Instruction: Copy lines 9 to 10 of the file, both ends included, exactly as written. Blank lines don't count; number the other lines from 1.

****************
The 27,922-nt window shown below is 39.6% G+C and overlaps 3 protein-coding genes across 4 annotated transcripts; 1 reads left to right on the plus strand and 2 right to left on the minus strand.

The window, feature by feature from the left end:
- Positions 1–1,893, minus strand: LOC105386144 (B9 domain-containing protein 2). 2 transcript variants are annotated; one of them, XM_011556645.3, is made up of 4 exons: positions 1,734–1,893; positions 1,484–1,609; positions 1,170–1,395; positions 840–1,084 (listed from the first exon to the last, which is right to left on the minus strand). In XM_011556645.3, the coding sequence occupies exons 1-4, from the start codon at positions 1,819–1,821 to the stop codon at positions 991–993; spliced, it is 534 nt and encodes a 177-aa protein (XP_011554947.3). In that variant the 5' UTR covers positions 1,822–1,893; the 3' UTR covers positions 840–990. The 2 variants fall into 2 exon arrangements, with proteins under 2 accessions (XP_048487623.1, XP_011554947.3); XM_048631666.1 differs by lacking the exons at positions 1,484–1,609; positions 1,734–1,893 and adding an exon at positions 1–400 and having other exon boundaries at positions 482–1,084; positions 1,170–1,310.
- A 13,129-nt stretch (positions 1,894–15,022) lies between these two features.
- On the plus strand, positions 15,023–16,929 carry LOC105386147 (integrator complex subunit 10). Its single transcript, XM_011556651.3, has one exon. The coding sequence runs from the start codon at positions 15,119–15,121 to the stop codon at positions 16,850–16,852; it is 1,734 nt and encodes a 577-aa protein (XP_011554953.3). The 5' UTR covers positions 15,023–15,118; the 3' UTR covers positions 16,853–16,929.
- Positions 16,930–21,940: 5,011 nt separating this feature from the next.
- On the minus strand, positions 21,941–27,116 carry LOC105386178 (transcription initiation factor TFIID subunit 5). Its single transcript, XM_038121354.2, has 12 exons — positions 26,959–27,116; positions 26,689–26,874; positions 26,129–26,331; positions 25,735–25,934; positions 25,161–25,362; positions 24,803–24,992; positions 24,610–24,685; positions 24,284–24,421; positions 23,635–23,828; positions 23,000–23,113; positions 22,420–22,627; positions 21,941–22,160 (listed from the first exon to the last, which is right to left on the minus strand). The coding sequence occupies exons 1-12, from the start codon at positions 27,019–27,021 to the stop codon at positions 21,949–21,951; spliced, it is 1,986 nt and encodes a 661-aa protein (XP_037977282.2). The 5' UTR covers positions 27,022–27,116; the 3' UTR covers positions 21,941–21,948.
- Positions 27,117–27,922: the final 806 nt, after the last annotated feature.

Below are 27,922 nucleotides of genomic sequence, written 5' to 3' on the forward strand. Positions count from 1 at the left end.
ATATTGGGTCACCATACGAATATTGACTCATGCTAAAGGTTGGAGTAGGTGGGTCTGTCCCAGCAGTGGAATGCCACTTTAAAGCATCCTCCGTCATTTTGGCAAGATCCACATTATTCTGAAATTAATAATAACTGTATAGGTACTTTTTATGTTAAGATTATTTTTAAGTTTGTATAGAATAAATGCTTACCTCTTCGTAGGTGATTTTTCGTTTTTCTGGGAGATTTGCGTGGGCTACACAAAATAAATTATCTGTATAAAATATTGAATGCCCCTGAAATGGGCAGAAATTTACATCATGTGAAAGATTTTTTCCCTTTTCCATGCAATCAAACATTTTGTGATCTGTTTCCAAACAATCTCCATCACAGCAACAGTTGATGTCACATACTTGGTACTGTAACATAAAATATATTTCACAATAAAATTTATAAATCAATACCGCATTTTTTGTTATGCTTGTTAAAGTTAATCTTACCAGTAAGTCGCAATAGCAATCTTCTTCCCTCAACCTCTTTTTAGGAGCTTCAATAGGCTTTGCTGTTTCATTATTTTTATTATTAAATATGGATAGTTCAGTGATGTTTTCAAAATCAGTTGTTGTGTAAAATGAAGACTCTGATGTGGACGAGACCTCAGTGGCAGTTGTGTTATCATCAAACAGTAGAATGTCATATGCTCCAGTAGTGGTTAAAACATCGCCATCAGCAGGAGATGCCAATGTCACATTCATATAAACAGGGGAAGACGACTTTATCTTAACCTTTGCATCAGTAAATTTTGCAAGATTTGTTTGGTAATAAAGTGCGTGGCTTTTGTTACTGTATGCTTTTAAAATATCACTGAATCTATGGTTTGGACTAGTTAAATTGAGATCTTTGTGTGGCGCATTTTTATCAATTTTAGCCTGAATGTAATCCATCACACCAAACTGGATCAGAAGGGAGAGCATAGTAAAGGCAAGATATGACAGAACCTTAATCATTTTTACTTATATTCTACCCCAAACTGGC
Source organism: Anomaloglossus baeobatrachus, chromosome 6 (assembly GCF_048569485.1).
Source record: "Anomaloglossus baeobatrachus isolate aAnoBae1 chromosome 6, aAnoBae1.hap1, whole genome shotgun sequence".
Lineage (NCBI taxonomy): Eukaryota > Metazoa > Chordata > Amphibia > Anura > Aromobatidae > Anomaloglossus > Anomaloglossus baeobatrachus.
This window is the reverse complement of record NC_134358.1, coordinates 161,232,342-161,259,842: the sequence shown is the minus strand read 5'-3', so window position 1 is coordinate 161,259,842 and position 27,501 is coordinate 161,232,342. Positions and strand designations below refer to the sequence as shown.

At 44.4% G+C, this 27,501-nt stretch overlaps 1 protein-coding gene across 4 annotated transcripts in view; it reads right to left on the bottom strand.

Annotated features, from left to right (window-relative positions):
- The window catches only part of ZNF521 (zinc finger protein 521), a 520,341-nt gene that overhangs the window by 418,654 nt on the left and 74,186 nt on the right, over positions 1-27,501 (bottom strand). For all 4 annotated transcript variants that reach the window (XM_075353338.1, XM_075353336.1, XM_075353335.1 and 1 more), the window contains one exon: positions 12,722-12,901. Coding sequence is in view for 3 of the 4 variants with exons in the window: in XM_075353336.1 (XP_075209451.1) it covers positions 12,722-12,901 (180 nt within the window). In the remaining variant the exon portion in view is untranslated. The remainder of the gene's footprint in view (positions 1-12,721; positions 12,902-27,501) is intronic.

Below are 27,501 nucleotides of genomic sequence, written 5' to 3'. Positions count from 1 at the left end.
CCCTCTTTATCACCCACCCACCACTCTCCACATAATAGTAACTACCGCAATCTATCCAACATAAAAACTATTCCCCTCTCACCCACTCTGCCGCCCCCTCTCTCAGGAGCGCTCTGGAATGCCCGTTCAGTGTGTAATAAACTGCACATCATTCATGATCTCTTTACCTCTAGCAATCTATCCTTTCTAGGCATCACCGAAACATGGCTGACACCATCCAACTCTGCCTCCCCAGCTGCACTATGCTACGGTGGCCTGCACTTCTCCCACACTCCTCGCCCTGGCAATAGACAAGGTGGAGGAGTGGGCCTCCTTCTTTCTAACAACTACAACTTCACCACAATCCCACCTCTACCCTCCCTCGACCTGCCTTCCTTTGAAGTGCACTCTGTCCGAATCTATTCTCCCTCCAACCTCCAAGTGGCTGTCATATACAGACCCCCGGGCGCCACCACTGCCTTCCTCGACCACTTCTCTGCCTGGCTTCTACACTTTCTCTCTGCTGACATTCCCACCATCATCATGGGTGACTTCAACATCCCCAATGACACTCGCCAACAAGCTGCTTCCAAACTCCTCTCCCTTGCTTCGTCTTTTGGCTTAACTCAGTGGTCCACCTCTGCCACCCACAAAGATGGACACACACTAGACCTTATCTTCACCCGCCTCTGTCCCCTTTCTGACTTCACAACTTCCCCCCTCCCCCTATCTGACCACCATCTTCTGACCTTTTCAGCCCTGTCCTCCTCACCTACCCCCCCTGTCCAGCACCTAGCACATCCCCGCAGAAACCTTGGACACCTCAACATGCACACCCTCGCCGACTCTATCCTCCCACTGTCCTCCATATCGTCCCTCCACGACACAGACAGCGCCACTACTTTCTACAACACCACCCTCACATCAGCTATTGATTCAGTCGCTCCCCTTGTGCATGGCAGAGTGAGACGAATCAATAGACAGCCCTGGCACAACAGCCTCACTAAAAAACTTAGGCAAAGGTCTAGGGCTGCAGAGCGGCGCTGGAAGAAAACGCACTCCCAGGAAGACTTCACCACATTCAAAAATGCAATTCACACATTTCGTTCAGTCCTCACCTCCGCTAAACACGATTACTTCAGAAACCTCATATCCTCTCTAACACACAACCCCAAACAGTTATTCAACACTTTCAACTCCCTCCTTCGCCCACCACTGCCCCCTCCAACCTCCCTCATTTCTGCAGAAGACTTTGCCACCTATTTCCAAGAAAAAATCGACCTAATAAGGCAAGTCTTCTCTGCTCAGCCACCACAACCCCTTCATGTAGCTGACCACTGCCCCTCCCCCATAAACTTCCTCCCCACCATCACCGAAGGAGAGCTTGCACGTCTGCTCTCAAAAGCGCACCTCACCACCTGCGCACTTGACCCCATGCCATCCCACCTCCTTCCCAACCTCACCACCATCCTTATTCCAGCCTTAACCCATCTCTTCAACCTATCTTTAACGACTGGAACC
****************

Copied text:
Below are 27,922 nucleotides of genomic sequence, written 5' to 3' on the forward strand. Positions count from 1 at the left end.
ATATTGGGTCACCATACGAATATTGACTCATGCTAAAGGTTGGAGTAGGTGGGTCTGTCCCAGCAGTGGAATGCCACTTTAAAGCATCCTCCGTCATTTTGGCAAGATCCACATTATTCTGAAATTAATAATAACTGTATAGGTACTTTTTATGTTAAGATTATTTTTAAGTTTGTATAGAATAAATGCTTACCTCTTCGTAGGTGATTTTTCGTTTTTCTGGGAGATTTGCGTGGGCTACACAAAATAAATTATCTGTATAAAATATTGAATGCCCCTGAAATGGGCAGAAATTTACATCATGTGAAAGATTTTTTCCCTTTTCCATGCAATCAAACATTTTGTGATCTGTTTCCAAACAATCTCCATCACAGCAACAGTTGATGTCACATACTTGGTACTGTAACATAAAATATATTTCACAATAAAATTTATAAATCAATACCGCATTTTTTGTTATGCTTGTTAAAGTTAATCTTACCAGTAAGTCGCAATAGCAATCTTCTTCCCTCAACCTCTTTTTAGGAGCTTCAATAGGCTTTGCTGTTTCATTATTTTTATTATTAAATATGGATAGTTCAGTGATGTTTTCAAAATCAGTTGTTGTGTAAAATGAAGACTCTGATGTGGACGAGACCTCAGTGGCAGTTGTGTTATCATCAAACAGTAGAATGTCATATGCTCCAGTAGTGGTTAAAACATCGCCATCAGCAGGAGATGCCAATGTCACATTCATATAAACAGGGGAAGACGACTTTATCTTAACCTTTGCATCAGTAAATTTTGCAAGATTTGTTTGGTAATAAAGTGCGTGGCTTTTGTTACTGTATGCTTTTAAAATATCACTGAATCTATGGTTTGGACTAGTTAAATTGAGATCTTTGTGTGGCGCATTTTTATCAATTTTAGCCTGAATGTAATCCATCACACCAAACTGGATCAGAAGGGAGAGCATAGTAAAGGCAAGATATGACAGAACCTTAATCATTTTTACTTATATTCTACCCCAAACTGGC